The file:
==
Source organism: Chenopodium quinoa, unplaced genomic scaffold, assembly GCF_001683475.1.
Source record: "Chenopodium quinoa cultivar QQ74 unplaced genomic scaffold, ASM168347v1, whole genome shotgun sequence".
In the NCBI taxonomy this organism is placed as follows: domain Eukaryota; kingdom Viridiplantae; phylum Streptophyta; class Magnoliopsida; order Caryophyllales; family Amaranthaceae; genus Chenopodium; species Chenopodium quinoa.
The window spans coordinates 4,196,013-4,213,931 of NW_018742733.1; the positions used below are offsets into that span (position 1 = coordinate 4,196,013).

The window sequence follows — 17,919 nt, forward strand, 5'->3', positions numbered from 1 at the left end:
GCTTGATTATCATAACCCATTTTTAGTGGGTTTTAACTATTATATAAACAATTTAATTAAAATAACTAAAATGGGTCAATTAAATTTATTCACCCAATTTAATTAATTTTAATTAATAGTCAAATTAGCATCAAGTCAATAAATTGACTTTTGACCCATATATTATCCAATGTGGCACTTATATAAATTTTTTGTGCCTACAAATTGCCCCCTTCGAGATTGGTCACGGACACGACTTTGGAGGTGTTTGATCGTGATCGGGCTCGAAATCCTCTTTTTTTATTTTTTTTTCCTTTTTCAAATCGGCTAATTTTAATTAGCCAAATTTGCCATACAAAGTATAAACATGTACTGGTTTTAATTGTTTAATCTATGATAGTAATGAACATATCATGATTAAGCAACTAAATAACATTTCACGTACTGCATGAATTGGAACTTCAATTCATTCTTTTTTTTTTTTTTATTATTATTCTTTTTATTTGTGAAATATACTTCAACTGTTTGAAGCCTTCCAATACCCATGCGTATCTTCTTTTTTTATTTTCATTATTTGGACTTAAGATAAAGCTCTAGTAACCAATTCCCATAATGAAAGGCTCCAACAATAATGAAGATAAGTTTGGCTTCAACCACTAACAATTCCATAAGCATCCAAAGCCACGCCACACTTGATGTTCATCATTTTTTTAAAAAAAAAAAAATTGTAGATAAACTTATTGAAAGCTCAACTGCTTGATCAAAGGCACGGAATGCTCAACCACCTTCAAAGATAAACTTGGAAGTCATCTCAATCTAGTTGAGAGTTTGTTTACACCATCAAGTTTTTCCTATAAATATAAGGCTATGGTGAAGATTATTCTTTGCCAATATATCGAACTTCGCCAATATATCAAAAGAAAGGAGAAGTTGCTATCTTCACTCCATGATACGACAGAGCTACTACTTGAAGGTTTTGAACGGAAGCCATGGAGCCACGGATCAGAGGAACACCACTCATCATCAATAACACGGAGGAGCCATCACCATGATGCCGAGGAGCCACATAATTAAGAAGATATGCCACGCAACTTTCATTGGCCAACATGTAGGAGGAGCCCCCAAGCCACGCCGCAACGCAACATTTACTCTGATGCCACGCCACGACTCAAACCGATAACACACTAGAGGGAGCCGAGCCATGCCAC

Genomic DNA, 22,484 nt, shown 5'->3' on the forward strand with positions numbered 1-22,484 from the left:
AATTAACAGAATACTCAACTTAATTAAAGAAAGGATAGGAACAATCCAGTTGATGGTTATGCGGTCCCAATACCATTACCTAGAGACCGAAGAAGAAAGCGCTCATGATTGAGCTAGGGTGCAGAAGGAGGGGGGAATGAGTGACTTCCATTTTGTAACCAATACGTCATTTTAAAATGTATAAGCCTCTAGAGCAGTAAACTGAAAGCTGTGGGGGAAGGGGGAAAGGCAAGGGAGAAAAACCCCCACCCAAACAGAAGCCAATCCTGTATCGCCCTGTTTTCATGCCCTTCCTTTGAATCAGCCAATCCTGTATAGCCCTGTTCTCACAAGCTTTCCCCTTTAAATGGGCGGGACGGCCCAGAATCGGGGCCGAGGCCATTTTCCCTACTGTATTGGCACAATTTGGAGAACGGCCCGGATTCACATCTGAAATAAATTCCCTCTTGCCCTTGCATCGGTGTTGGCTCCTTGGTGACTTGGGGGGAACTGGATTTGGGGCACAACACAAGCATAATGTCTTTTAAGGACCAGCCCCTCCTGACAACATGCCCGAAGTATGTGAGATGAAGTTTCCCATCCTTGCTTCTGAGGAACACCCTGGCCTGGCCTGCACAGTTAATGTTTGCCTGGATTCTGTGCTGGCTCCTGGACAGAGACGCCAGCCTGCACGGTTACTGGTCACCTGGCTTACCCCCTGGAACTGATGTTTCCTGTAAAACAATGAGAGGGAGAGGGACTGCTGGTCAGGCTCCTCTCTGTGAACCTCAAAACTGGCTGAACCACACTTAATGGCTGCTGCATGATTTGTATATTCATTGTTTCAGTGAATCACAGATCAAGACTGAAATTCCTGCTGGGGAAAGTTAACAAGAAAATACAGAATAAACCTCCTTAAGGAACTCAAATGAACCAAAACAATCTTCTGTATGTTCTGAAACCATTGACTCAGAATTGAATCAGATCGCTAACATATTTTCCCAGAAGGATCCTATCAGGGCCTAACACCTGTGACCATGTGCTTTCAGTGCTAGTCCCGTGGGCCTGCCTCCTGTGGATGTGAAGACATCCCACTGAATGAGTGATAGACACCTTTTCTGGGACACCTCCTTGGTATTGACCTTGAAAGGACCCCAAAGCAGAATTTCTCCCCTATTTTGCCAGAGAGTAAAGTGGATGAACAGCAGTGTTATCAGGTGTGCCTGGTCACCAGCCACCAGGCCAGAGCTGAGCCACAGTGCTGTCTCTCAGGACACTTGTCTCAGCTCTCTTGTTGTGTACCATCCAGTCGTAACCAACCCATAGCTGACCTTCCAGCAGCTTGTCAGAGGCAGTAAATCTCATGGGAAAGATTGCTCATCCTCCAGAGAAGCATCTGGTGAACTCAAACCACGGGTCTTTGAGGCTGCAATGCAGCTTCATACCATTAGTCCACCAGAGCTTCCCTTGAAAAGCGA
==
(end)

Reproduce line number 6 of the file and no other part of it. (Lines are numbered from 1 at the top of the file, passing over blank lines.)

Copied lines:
GCTTGATTATCATAACCCATTTTTAGTGGGTTTTAACTATTATATAAACAATTTAATTAAAATAACTAAAATGGGTCAATTAAATTTATTCACCCAATTTAATTAATTTTAATTAATAGTCAAATTAGCATCAAGTCAATAAATTGACTTTTGACCCATATATTATCCAATGTGGCACTTATATAAATTTTTTGTGCCTACAAATTGCCCCCTTCGAGATTGGTCACGGACACGACTTTGGAGGTGTTTGATCGTGATCGGGCTCGAAATCCTCTTTTTTTATTTTTTTTTCCTTTTTCAAATCGGCTAATTTTAATTAGCCAAATTTGCCATACAAAGTATAAACATGTACTGGTTTTAATTGTTTAATCTATGATAGTAATGAACATATCATGATTAAGCAACTAAATAACATTTCACGTACTGCATGAATTGGAACTTCAATTCATTCTTTTTTTTTTTTTTATTATTATTCTTTTTATTTGTGAAATATACTTCAACTGTTTGAAGCCTTCCAATACCCATGCGTATCTTCTTTTTTTATTTTCATTATTTGGACTTAAGATAAAGCTCTAGTAACCAATTCCCATAATGAAAGGCTCCAACAATAATGAAGATAAGTTTGGCTTCAACCACTAACAATTCCATAAGCATCCAAAGCCACGCCACACTTGATGTTCATCATTTTTTTAAAAAAAAAAAAATTGTAGATAAACTTATTGAAAGCTCAACTGCTTGATCAAAGGCACGGAATGCTCAACCACCTTCAAAGATAAACTTGGAAGTCATCTCAATCTAGTTGAGAGTTTGTTTACACCATCAAGTTTTTCCTATAAATATAAGGCTATGGTGAAGATTATTCTTTGCCAATATATCGAACTTCGCCAATATATCAAAAGAAAGGAGAAGTTGCTATCTTCACTCCATGATACGACAGAGCTACTACTTGAAGGTTTTGAACGGAAGCCATGGAGCCACGGATCAGAGGAACACCACTCATCATCAATAACACGGAGGAGCCATCACCATGATGCCGAGGAGCCACATAATTAAGAAGATATGCCACGCAACTTTCATTGGCCAACATGTAGGAGGAGCCCCCAAGCCACGCCGCAACGCAACATTTACTCTGATGCCACGCCACGACTCAAACCGATAACACACTAGAGGGAGCCGAGCCATGCCAC